Last week, according to police, a Japanese man was arrested for allegedly flying a small drone with traces of radioactivity onto the roof of the Japanese prime minister’s office.
Yasuo Yamamoto, 40, turned himself in to local police in Fukui prefecture, some 350 kilometres (220 miles) west of Tokyo, late Friday night with an apparent drone controller, saying he did it to express his anti-nuclear power stance, according to local media.
The unemployed man blogged that the drone had carried sand from Fukushima — where nuclear reactors went into meltdown after the 2011 tsunami — and a card voicing his opposition to atomic energy, reports said.
Yamamoto faces a charge of “forcible obstruction of business” by having officials deal with the drone, said a spokesman at the Tokyo Metropolitan Police. The man was being transported to Tokyo for questioning, he added.
“The suspect planned to disrupt operations at the prime minister’s official residence”, the spokesman said.
The drone was sent with a bottle with a radiation marking sometime between March 22 and April 22, when it was found, he said, without elaborating further.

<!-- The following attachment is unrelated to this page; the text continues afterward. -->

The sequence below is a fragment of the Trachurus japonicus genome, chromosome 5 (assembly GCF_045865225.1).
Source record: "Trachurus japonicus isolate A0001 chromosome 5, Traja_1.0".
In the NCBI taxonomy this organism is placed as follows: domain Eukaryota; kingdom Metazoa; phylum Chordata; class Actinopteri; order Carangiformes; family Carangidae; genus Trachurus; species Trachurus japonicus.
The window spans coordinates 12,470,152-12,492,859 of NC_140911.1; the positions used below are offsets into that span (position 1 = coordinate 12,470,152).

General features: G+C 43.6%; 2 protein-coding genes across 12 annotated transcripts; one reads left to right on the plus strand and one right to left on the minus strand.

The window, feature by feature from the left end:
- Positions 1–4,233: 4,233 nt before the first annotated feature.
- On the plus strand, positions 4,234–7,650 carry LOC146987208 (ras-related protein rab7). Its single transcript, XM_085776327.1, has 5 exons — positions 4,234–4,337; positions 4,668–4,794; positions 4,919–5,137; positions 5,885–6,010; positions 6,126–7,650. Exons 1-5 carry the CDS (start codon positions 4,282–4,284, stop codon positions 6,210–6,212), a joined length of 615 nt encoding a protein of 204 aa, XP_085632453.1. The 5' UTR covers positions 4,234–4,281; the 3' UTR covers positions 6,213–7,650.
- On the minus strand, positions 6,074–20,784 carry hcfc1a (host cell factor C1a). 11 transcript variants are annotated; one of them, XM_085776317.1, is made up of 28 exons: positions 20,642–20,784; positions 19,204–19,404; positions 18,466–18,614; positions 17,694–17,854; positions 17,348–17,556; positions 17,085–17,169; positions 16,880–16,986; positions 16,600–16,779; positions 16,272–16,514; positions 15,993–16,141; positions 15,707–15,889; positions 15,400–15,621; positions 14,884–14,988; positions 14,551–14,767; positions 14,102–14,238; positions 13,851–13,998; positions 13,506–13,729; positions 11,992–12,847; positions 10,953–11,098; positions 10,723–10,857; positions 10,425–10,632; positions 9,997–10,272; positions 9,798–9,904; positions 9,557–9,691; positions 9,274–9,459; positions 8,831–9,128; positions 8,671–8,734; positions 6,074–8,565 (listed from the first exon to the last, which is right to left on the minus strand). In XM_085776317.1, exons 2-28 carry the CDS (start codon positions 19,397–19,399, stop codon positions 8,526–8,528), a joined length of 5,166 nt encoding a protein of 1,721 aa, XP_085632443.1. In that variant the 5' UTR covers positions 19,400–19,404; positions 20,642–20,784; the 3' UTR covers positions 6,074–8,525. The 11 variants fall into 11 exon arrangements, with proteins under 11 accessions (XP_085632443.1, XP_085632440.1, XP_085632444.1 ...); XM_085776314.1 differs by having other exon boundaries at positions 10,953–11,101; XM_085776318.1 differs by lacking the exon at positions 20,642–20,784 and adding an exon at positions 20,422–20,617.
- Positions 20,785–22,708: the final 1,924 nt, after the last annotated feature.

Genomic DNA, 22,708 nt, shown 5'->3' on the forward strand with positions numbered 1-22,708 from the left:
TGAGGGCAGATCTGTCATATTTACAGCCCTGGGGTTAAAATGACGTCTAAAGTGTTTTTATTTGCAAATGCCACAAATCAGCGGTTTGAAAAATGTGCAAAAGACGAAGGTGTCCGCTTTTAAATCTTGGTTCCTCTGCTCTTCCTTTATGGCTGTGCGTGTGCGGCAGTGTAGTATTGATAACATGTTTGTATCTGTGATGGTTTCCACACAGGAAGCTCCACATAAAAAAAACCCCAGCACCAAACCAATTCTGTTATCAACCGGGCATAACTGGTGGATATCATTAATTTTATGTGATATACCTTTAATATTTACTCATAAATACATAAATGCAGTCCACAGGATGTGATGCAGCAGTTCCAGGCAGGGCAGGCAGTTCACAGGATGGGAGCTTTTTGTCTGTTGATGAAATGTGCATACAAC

Staff at the official residence — known as “the Kantei” — discovered the 50-centimetre (20-inch) craft on top of the five-storey structure in central Tokyo Wednesday morning.
Traces of radiation were detected but were reportedly too low to be a risk to human health.
In a blog, identified by local media as Yamomoto’s, the writer said he put contaminated sand from Fukushima into the bottle and claims to have sent the drone to the prime minister’s office at around 3:30 am on April 9.
The blogger chronicles how he planned to land the drone in front of the premier’s office, but lost control of the machine and returning home not knowing its fate.
A later post complained that it took two weeks for officials to find the drone on the roof while also voicing a nervous feeling: “This is how a criminal must feel when seeing media reports about your own crime…”
No one had been on the roof since Prime Minister Shinzo Abe used the helipad on March 22, reports said.
There are currently no legal restrictions on the use of drones — which is becoming more common in Japan, particularly for aerial surveying, photography and video shoots.
Following the incident, the government has said it will consider regulating drone flights.
It has also instructed that the monitoring of airspace above important facilities, including nuclear power plants and airports, be beefed up, reports said.